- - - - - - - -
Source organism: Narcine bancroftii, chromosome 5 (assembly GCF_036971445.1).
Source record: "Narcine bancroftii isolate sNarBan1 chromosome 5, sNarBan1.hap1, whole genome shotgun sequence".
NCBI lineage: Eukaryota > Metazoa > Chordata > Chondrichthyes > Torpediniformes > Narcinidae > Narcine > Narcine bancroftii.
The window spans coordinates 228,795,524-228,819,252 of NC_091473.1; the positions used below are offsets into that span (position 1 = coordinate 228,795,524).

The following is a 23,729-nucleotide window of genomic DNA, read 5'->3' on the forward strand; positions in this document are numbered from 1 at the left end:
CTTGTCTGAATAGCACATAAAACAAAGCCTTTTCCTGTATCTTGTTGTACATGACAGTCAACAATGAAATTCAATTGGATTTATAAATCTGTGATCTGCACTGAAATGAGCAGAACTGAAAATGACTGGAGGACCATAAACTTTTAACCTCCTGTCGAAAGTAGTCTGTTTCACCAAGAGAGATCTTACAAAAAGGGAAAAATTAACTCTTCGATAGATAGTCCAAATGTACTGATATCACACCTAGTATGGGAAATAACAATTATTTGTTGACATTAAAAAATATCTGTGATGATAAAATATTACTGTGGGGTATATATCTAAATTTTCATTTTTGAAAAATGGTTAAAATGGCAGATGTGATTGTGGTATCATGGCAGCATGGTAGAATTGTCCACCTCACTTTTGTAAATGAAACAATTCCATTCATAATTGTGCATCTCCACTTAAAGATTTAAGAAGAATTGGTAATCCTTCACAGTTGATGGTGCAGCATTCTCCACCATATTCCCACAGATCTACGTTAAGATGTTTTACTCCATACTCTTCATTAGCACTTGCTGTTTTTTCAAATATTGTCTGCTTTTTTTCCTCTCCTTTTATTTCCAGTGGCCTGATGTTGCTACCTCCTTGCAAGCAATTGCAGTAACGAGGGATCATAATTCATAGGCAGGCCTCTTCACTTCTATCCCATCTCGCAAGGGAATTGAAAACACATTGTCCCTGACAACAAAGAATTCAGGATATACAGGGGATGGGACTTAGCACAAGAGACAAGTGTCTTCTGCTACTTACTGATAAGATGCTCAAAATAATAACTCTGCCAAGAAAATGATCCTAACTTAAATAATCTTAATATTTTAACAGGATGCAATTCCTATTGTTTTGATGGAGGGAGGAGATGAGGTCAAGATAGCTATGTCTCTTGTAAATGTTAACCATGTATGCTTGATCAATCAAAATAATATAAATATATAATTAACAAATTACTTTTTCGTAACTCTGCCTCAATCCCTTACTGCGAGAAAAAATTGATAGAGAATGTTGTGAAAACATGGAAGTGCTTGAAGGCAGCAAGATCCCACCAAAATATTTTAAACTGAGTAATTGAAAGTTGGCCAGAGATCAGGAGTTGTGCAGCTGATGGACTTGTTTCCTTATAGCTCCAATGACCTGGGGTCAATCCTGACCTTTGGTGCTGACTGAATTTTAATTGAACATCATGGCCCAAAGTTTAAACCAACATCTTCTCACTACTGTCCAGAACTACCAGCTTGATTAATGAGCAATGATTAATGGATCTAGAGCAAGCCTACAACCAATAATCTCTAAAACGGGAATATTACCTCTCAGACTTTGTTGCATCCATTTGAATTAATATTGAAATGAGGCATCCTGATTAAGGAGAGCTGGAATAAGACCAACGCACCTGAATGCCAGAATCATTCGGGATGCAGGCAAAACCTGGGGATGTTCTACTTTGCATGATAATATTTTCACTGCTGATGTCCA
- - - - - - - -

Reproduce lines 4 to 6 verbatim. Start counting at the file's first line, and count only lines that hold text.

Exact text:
The window spans coordinates 228,795,524-228,819,252 of NC_091473.1; the positions used below are offsets into that span (position 1 = coordinate 228,795,524).

The following is a 23,729-nucleotide window of genomic DNA, read 5'->3' on the forward strand; positions in this document are numbered from 1 at the left end:
CTTGTCTGAATAGCACATAAAACAAAGCCTTTTCCTGTATCTTGTTGTACATGACAGTCAACAATGAAATTCAATTGGATTTATAAATCTGTGATCTGCACTGAAATGAGCAGAACTGAAAATGACTGGAGGACCATAAACTTTTAACCTCCTGTCGAAAGTAGTCTGTTTCACCAAGAGAGATCTTACAAAAAGGGAAAAATTAACTCTTCGATAGATAGTCCAAATGTACTGATATCACACCTAGTATGGGAAATAACAATTATTTGTTGACATTAAAAAATATCTGTGATGATAAAATATTACTGTGGGGTATATATCTAAATTTTCATTTTTGAAAAATGGTTAAAATGGCAGATGTGATTGTGGTATCATGGCAGCATGGTAGAATTGTCCACCTCACTTTTGTAAATGAAACAATTCCATTCATAATTGTGCATCTCCACTTAAAGATTTAAGAAGAATTGGTAATCCTTCACAGTTGATGGTGCAGCATTCTCCACCATATTCCCACAGATCTACGTTAAGATGTTTTACTCCATACTCTTCATTAGCACTTGCTGTTTTTTCAAATATTGTCTGCTTTTTTTCCTCTCCTTTTATTTCCAGTGGCCTGATGTTGCTACCTCCTTGCAAGCAATTGCAGTAACGAGGGATCATAATTCATAGGCAGGCCTCTTCACTTCTATCCCATCTCGCAAGGGAATTGAAAACACATTGTCCCTGACAACAAAGAATTCAGGATATACAGGGGATGGGACTTAGCACAAGAGACAAGTGTCTTCTGCTACTTACTGATAAGATGCTCAAAATAATAACTCTGCCAAGAAAATGATCCTAACTTAAATAATCTTAATATTTTAACAGGATGCAATTCCTATTGTTTTGATGGAGGGAGGAGATGAGGTCAAGATAGCTATGTCTCTTGTAAATGTTAACCATGTATGCTTGATCAATCAAAATAATATAAATATATAATTAACAAATTACTTTTTCGTAACTCTGCCTCAATCCCTTACTGCGAGAAAAAATTGATAGAGAATGTTGTGAAAACATGGAAGTGCTTGAAGGCAGCAAGATCCCACCAAAATATTTTAAACTGAGTAATTGAAAGTTGGCCAGAGATCAGGAGTTGTGCAGCTGATGGACTTGTTTCCTTATAGCTCCAATGACCTGGGGTCAATCCTGACCTTTGGTGCTGACTGAATTTTAATTGAACATCATGGCCCAAAGTTTAAACCAACATCTTCTCACTACTGTCCAGAACTACCAGCTTGATTAATGAGCAATGATTAATGGATCTAGAGCAAGCCTACAACCAATAATCTCTAAAACGGGAATATTACCTCTCAGACTTTGTTGCATCCATTTGAATTAATATTGAAATGAGGCATCCTGATTAAGGAGAGCTGGAATAAGACCAACGCACCTGAATGCCAGAATCATTCGGGATGCAGGCAAAACCTGGGGATGTTCTACTTTGCATGATAATATTTTCACTGCTGATGTCCA